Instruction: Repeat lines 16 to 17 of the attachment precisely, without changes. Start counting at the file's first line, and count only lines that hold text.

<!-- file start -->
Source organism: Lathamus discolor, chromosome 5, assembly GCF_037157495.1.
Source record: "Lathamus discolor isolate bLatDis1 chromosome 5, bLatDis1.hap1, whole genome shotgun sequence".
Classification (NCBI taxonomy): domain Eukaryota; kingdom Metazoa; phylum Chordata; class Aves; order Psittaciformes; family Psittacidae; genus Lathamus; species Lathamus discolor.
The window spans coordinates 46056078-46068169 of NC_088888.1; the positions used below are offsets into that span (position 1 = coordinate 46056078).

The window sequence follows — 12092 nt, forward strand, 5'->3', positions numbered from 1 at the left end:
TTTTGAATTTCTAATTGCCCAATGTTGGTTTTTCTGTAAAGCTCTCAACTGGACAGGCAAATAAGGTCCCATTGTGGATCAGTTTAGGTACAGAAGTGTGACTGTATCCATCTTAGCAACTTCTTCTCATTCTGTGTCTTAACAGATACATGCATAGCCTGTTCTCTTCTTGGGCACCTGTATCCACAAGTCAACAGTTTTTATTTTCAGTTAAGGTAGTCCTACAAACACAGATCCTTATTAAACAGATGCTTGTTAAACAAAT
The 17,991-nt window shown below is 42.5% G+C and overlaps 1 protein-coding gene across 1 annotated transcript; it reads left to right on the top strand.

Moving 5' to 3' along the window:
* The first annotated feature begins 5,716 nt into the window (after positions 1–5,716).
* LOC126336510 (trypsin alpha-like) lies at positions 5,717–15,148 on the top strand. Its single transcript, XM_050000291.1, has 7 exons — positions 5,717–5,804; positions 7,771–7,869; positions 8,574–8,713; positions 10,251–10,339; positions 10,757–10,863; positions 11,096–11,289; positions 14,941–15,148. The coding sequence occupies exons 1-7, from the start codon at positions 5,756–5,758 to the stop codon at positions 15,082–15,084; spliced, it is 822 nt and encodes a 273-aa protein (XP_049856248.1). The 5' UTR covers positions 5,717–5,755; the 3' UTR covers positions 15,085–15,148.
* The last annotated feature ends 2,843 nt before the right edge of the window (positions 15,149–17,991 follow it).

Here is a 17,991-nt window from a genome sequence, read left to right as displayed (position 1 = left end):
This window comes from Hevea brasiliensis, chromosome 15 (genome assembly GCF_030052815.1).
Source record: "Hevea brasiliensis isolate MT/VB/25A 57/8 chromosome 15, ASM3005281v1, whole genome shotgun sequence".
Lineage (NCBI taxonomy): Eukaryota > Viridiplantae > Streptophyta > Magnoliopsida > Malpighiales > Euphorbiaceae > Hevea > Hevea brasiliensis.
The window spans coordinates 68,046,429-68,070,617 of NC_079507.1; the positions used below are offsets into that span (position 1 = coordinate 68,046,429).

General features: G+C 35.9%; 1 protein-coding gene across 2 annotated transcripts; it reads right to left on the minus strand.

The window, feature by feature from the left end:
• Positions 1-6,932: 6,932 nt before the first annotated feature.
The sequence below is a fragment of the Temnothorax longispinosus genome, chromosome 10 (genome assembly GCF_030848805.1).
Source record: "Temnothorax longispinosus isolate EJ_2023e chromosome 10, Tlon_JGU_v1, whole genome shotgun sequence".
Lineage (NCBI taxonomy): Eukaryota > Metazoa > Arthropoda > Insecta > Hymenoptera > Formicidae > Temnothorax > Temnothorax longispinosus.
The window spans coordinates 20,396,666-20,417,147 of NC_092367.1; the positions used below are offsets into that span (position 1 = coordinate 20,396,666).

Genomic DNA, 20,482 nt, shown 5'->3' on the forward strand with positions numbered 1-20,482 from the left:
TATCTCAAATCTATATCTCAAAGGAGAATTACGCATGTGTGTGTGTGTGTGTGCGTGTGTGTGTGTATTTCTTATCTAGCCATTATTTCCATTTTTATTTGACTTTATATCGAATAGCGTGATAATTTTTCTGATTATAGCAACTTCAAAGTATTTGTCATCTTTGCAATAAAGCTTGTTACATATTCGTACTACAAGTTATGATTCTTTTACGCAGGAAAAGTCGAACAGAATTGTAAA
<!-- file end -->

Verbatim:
The window spans coordinates 68,046,429-68,070,617 of NC_079507.1; the positions used below are offsets into that span (position 1 = coordinate 68,046,429).

General features: G+C 35.9%; 1 protein-coding gene across 2 annotated transcripts; it reads right to left on the minus strand.